From the time she was born Anna has never been very easy to notice. As she herself explains: “I don't really disappear, no exactly. I'm just not very noticeable. I'm small and thin, with a face like a glass of water. And I like to hide.” Anna's story begins with her birth and explains how she grew up, eventually making the decision to form an alternate habitat in her family's large mansion-like home. Anna builds a network of false walls, hidden rooms, and narrow passageways that allow her to navigate the home without being seen. Anna disappears into the woodwork, literally, and for years her family does not see her. Anna leaves gifts for her family and uses her mechanical skills to make repairs around the house, and eventually the family comes to regard her almost as a sort of “home spirit” that can fulfill their requests.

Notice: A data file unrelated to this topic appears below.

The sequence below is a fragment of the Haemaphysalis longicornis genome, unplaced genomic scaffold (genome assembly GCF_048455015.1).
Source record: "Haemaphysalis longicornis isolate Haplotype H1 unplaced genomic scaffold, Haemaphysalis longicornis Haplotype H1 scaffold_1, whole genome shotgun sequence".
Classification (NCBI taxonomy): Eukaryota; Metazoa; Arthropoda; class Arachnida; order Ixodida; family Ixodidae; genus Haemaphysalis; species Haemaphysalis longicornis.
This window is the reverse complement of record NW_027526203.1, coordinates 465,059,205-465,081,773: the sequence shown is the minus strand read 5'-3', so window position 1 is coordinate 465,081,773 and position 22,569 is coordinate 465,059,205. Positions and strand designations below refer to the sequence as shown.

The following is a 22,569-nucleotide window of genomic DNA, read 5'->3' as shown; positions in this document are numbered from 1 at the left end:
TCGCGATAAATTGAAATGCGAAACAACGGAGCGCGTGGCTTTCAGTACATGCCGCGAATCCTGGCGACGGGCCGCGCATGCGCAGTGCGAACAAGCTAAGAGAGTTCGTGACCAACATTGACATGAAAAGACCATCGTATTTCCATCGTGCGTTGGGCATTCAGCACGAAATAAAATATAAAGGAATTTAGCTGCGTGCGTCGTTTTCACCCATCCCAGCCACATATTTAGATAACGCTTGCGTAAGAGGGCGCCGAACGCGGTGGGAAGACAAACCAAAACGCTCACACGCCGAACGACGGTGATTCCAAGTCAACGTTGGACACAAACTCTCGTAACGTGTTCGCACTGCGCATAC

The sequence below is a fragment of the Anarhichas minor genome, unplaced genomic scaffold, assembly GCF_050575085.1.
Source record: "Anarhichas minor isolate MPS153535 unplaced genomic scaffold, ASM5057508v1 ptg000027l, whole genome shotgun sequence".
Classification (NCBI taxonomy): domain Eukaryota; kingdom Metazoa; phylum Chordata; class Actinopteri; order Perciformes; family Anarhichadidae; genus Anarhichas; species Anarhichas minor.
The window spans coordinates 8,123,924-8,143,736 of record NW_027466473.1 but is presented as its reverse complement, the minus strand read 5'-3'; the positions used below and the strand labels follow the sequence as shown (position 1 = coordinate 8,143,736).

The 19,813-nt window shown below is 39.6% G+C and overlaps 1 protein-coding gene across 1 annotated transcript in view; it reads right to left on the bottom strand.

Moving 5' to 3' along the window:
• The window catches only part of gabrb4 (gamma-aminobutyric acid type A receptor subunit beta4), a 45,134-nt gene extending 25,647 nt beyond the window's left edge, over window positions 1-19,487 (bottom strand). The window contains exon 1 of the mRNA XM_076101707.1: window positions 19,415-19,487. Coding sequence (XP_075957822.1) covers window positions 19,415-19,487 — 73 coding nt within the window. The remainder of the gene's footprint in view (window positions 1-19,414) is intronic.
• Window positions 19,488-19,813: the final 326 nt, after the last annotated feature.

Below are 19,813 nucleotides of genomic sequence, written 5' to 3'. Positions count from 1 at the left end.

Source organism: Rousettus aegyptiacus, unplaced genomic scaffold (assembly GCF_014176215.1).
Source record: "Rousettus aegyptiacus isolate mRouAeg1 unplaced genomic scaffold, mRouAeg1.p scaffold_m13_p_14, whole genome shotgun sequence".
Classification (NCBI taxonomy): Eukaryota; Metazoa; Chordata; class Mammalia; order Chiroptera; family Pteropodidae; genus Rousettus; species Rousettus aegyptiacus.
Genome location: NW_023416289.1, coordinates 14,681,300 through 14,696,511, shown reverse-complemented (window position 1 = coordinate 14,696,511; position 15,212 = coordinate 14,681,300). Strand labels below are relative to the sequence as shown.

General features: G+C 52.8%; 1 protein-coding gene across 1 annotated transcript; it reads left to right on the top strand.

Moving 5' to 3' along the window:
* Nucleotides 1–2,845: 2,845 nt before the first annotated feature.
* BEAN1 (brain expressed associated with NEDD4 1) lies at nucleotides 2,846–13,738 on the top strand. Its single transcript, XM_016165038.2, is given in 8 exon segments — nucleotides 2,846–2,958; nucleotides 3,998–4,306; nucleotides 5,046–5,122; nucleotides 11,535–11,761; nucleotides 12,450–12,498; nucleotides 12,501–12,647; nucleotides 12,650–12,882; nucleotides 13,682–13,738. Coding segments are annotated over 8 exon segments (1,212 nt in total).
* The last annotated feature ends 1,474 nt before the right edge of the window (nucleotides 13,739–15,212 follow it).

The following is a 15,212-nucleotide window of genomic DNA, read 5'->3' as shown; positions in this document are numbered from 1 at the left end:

Anna's life completely changes however, when she finds a love letter hidden in a crack in the wall. Soon she is exchanging written messages with a mysterious boy who calls himself “F.” But Anna's correspondence with F. reveals important news that gives her a reason to emerge from her hidden world.
I felt that “The Woman in the Wall” was a very interesting book. Anna is very sensitive in some aspects but strong in others, and this divided personality comes through strongly in Patrice Kindl's storyline. The magical world and fascinating heroine make “The Woman in the Wall” a book that I feel is highly worth reading.
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